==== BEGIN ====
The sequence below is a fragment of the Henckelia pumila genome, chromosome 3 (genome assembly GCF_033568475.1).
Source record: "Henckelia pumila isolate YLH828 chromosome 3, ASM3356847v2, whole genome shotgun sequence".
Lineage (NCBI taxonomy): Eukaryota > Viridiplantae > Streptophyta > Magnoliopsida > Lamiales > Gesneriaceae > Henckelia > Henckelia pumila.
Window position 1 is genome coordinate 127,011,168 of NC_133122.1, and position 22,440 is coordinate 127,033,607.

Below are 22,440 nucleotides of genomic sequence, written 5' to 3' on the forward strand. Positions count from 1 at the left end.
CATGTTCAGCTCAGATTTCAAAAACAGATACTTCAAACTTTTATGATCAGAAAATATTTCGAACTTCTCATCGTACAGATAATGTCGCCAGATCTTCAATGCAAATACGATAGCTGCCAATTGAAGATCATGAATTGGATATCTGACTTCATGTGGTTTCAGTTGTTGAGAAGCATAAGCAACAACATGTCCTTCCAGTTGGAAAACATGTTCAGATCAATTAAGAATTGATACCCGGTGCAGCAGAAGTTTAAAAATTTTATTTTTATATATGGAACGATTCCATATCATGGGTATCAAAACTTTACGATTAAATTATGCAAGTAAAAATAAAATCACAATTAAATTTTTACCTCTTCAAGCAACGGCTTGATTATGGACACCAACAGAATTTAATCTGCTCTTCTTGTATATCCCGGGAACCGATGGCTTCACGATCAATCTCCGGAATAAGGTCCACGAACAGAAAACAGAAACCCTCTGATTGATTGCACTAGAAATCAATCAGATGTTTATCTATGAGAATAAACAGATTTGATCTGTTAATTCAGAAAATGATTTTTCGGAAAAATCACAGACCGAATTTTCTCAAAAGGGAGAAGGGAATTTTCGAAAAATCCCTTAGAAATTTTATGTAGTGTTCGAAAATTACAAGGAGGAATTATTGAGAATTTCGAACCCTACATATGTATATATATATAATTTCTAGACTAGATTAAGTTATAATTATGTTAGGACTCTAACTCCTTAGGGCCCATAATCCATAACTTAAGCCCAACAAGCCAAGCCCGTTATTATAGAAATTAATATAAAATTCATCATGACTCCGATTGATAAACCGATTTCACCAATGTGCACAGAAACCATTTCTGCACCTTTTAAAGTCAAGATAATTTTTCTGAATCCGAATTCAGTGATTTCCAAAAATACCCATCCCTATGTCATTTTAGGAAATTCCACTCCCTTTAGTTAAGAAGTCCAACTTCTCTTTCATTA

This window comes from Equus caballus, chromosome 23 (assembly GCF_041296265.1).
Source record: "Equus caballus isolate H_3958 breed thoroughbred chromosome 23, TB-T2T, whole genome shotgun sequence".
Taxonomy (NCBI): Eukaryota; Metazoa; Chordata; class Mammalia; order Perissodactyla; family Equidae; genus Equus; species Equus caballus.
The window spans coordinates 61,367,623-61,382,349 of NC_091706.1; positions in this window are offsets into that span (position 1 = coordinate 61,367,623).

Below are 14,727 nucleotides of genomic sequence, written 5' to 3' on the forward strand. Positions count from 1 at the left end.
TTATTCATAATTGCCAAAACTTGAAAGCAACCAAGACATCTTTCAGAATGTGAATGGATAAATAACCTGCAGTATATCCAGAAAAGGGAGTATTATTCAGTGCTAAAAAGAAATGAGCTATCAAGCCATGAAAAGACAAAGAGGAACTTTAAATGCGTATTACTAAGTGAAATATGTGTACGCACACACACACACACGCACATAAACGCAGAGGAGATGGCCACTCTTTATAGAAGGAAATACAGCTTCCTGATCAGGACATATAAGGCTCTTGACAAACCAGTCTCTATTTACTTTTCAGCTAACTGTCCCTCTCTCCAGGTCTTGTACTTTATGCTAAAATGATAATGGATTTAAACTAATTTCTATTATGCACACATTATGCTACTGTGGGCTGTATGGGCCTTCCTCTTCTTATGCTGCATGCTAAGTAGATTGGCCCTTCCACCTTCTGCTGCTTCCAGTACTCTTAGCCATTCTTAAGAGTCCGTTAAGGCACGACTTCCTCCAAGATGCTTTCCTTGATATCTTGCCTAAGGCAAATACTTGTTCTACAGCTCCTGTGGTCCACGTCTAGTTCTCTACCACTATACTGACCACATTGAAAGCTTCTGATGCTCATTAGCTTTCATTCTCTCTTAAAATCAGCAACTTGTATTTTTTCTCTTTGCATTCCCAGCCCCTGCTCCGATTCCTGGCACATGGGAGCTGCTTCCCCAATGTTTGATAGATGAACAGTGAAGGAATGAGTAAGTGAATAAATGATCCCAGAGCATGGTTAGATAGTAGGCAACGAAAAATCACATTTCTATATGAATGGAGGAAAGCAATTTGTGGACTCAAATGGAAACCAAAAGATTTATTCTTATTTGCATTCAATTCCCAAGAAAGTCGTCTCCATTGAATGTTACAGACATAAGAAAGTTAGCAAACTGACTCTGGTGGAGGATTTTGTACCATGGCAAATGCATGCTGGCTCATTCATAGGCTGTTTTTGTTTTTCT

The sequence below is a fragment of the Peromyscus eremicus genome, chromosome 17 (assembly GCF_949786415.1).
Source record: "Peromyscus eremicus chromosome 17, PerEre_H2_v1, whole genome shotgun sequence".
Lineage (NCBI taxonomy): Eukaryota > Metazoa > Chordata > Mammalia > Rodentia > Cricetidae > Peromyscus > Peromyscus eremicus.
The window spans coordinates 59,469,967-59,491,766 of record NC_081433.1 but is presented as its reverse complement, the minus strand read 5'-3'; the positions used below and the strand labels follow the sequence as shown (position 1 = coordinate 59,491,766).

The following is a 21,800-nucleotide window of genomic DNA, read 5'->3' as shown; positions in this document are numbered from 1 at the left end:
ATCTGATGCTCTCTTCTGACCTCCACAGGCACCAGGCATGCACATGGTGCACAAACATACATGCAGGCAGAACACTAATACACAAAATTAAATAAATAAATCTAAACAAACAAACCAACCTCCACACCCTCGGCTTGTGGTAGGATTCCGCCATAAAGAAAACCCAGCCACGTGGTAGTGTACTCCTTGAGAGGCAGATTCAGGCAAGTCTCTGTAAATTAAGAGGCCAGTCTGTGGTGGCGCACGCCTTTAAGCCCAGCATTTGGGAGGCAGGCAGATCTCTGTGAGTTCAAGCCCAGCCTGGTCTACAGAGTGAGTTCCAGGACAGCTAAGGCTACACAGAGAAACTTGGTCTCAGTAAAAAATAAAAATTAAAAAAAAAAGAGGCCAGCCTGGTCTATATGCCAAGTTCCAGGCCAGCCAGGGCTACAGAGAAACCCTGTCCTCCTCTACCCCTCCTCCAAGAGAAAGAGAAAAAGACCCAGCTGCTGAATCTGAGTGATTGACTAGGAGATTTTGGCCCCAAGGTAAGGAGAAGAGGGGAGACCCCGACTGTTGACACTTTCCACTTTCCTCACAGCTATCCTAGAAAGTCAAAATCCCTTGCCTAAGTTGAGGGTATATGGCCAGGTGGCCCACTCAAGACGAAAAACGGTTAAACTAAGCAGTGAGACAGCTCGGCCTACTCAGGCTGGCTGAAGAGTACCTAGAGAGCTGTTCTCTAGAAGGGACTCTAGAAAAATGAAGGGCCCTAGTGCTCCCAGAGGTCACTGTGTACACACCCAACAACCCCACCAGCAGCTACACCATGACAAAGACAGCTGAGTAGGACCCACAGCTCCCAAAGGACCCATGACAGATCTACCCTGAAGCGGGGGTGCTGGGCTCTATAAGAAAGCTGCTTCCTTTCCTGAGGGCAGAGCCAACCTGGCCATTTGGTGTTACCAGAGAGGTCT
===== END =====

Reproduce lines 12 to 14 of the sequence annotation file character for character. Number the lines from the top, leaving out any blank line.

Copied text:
TTATTCATAATTGCCAAAACTTGAAAGCAACCAAGACATCTTTCAGAATGTGAATGGATAAATAACCTGCAGTATATCCAGAAAAGGGAGTATTATTCAGTGCTAAAAAGAAATGAGCTATCAAGCCATGAAAAGACAAAGAGGAACTTTAAATGCGTATTACTAAGTGAAATATGTGTACGCACACACACACACACGCACATAAACGCAGAGGAGATGGCCACTCTTTATAGAAGGAAATACAGCTTCCTGATCAGGACATATAAGGCTCTTGACAAACCAGTCTCTATTTACTTTTCAGCTAACTGTCCCTCTCTCCAGGTCTTGTACTTTATGCTAAAATGATAATGGATTTAAACTAATTTCTATTATGCACACATTATGCTACTGTGGGCTGTATGGGCCTTCCTCTTCTTATGCTGCATGCTAAGTAGATTGGCCCTTCCACCTTCTGCTGCTTCCAGTACTCTTAGCCATTCTTAAGAGTCCGTTAAGGCACGACTTCCTCCAAGATGCTTTCCTTGATATCTTGCCTAAGGCAAATACTTGTTCTACAGCTCCTGTGGTCCACGTCTAGTTCTCTACCACTATACTGACCACATTGAAAGCTTCTGATGCTCATTAGCTTTCATTCTCTCTTAAAATCAGCAACTTGTATTTTTTCTCTTTGCATTCCCAGCCCCTGCTCCGATTCCTGGCACATGGGAGCTGCTTCCCCAATGTTTGATAGATGAACAGTGAAGGAATGAGTAAGTGAATAAATGATCCCAGAGCATGGTTAGATAGTAGGCAACGAAAAATCACATTTCTATATGAATGGAGGAAAGCAATTTGTGGACTCAAATGGAAACCAAAAGATTTATTCTTATTTGCATTCAATTCCCAAGAAAGTCGTCTCCATTGAATGTTACAGACATAAGAAAGTTAGCAAACTGACTCTGGTGGAGGATTTTGTACCATGGCAAATGCATGCTGGCTCATTCATAGGCTGTTTTTGTTTTTCT

The sequence below is a fragment of the Peromyscus eremicus genome, chromosome 17 (assembly GCF_949786415.1).
Source record: "Peromyscus eremicus chromosome 17, PerEre_H2_v1, whole genome shotgun sequence".